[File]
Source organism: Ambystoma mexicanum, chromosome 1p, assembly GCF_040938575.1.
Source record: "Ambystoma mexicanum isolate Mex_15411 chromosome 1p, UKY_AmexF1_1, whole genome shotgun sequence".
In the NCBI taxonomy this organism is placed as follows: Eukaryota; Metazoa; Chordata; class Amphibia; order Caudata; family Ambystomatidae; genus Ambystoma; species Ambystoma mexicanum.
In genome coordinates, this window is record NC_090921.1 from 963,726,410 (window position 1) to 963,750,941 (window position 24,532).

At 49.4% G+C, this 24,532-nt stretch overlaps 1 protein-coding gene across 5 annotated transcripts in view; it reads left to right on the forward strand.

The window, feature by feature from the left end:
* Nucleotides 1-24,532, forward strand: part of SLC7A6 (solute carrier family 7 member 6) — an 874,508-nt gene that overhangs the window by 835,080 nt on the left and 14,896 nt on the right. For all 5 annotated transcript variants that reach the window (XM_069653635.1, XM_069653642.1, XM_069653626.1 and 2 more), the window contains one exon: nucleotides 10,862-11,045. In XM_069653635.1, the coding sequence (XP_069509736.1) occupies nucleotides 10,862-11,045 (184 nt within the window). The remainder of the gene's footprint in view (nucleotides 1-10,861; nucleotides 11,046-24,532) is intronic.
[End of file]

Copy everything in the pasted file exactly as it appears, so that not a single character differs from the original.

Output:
Source organism: Ambystoma mexicanum, chromosome 1p, assembly GCF_040938575.1.
Source record: "Ambystoma mexicanum isolate Mex_15411 chromosome 1p, UKY_AmexF1_1, whole genome shotgun sequence".
In the NCBI taxonomy this organism is placed as follows: Eukaryota; Metazoa; Chordata; class Amphibia; order Caudata; family Ambystomatidae; genus Ambystoma; species Ambystoma mexicanum.
In genome coordinates, this window is record NC_090921.1 from 963,726,410 (window position 1) to 963,750,941 (window position 24,532).

At 49.4% G+C, this 24,532-nt stretch overlaps 1 protein-coding gene across 5 annotated transcripts in view; it reads left to right on the forward strand.

The window, feature by feature from the left end:
* Nucleotides 1-24,532, forward strand: part of SLC7A6 (solute carrier family 7 member 6) — an 874,508-nt gene that overhangs the window by 835,080 nt on the left and 14,896 nt on the right. For all 5 annotated transcript variants that reach the window (XM_069653635.1, XM_069653642.1, XM_069653626.1 and 2 more), the window contains one exon: nucleotides 10,862-11,045. In XM_069653635.1, the coding sequence (XP_069509736.1) occupies nucleotides 10,862-11,045 (184 nt within the window). The remainder of the gene's footprint in view (nucleotides 1-10,861; nucleotides 11,046-24,532) is intronic.